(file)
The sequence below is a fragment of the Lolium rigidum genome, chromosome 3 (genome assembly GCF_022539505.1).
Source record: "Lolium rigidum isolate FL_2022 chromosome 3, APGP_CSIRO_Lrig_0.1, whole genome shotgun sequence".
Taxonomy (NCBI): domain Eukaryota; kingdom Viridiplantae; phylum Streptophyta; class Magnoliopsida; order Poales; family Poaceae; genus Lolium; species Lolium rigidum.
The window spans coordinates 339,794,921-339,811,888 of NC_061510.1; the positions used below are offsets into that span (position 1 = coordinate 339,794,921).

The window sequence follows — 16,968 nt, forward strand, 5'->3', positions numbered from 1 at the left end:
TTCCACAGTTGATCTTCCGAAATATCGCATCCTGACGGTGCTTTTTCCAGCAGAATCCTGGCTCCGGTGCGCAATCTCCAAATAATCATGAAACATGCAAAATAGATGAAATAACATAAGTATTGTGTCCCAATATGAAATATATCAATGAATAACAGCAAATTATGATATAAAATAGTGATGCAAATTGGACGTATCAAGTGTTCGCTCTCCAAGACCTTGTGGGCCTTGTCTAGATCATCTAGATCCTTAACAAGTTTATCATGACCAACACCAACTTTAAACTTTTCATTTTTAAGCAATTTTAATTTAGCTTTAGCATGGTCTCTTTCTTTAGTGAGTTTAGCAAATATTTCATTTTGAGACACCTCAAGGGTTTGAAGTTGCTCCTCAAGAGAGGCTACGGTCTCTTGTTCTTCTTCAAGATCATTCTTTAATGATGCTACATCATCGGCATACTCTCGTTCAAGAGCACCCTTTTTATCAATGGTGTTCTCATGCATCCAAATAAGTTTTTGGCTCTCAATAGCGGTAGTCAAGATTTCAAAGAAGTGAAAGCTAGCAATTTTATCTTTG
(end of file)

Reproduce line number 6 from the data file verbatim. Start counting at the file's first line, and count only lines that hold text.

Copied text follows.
TTCCACAGTTGATCTTCCGAAATATCGCATCCTGACGGTGCTTTTTCCAGCAGAATCCTGGCTCCGGTGCGCAATCTCCAAATAATCATGAAACATGCAAAATAGATGAAATAACATAAGTATTGTGTCCCAATATGAAATATATCAATGAATAACAGCAAATTATGATATAAAATAGTGATGCAAATTGGACGTATCAAGTGTTCGCTCTCCAAGACCTTGTGGGCCTTGTCTAGATCATCTAGATCCTTAACAAGTTTATCATGACCAACACCAACTTTAAACTTTTCATTTTTAAGCAATTTTAATTTAGCTTTAGCATGGTCTCTTTCTTTAGTGAGTTTAGCAAATATTTCATTTTGAGACACCTCAAGGGTTTGAAGTTGCTCCTCAAGAGAGGCTACGGTCTCTTGTTCTTCTTCAAGATCATTCTTTAATGATGCTACATCATCGGCATACTCTCGTTCAAGAGCACCCTTTTTATCAATGGTGTTCTCATGCATCCAAATAAGTTTTTGGCTCTCAATAGCGGTAGTCAAGATTTCAAAGAAGTGAAAGCTAGCAATTTTATCTTTG